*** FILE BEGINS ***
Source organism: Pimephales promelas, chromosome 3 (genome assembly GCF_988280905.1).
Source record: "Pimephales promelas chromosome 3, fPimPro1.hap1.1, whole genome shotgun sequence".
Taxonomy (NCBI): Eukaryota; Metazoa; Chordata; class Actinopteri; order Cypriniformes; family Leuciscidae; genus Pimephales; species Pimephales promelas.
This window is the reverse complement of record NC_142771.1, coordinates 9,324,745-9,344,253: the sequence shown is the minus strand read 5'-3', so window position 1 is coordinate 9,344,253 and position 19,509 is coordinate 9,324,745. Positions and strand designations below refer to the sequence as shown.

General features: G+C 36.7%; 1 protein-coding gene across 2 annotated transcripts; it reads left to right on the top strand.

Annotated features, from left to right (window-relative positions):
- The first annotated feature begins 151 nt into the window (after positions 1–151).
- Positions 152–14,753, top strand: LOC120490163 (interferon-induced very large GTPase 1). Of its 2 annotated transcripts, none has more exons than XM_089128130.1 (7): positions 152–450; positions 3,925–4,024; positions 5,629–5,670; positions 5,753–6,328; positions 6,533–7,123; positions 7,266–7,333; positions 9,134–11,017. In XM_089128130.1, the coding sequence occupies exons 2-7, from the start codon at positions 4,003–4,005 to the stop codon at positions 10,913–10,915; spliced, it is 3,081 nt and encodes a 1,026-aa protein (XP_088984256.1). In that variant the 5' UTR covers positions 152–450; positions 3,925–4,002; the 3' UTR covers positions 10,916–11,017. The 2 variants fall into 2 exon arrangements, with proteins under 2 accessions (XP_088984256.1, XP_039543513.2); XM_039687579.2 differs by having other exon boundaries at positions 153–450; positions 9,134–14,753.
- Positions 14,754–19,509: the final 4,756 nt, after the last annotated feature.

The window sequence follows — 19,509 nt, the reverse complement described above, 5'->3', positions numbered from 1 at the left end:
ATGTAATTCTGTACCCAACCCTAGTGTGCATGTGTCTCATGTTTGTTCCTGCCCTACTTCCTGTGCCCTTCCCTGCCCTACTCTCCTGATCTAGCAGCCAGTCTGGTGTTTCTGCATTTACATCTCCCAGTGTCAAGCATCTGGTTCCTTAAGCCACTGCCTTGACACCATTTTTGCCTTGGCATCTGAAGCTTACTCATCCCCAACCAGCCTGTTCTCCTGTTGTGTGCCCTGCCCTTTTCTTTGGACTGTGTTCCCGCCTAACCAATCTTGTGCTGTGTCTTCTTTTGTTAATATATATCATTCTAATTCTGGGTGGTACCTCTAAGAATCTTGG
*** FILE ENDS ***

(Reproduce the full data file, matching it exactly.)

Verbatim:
Source organism: Pimephales promelas, chromosome 3 (genome assembly GCF_988280905.1).
Source record: "Pimephales promelas chromosome 3, fPimPro1.hap1.1, whole genome shotgun sequence".
Taxonomy (NCBI): Eukaryota; Metazoa; Chordata; class Actinopteri; order Cypriniformes; family Leuciscidae; genus Pimephales; species Pimephales promelas.
This window is the reverse complement of record NC_142771.1, coordinates 9,324,745-9,344,253: the sequence shown is the minus strand read 5'-3', so window position 1 is coordinate 9,344,253 and position 19,509 is coordinate 9,324,745. Positions and strand designations below refer to the sequence as shown.

General features: G+C 36.7%; 1 protein-coding gene across 2 annotated transcripts; it reads left to right on the top strand.

Annotated features, from left to right (window-relative positions):
- The first annotated feature begins 151 nt into the window (after positions 1–151).
- Positions 152–14,753, top strand: LOC120490163 (interferon-induced very large GTPase 1). Of its 2 annotated transcripts, none has more exons than XM_089128130.1 (7): positions 152–450; positions 3,925–4,024; positions 5,629–5,670; positions 5,753–6,328; positions 6,533–7,123; positions 7,266–7,333; positions 9,134–11,017. In XM_089128130.1, the coding sequence occupies exons 2-7, from the start codon at positions 4,003–4,005 to the stop codon at positions 10,913–10,915; spliced, it is 3,081 nt and encodes a 1,026-aa protein (XP_088984256.1). In that variant the 5' UTR covers positions 152–450; positions 3,925–4,002; the 3' UTR covers positions 10,916–11,017. The 2 variants fall into 2 exon arrangements, with proteins under 2 accessions (XP_088984256.1, XP_039543513.2); XM_039687579.2 differs by having other exon boundaries at positions 153–450; positions 9,134–14,753.
- Positions 14,754–19,509: the final 4,756 nt, after the last annotated feature.

The window sequence follows — 19,509 nt, the reverse complement described above, 5'->3', positions numbered from 1 at the left end:
ATGTAATTCTGTACCCAACCCTAGTGTGCATGTGTCTCATGTTTGTTCCTGCCCTACTTCCTGTGCCCTTCCCTGCCCTACTCTCCTGATCTAGCAGCCAGTCTGGTGTTTCTGCATTTACATCTCCCAGTGTCAAGCATCTGGTTCCTTAAGCCACTGCCTTGACACCATTTTTGCCTTGGCATCTGAAGCTTACTCATCCCCAACCAGCCTGTTCTCCTGTTGTGTGCCCTGCCCTTTTCTTTGGACTGTGTTCCCGCCTAACCAATCTTGTGCTGTGTCTTCTTTTGTTAATATATATCATTCTAATTCTGGGTGGTACCTCTAAGAATCTTGG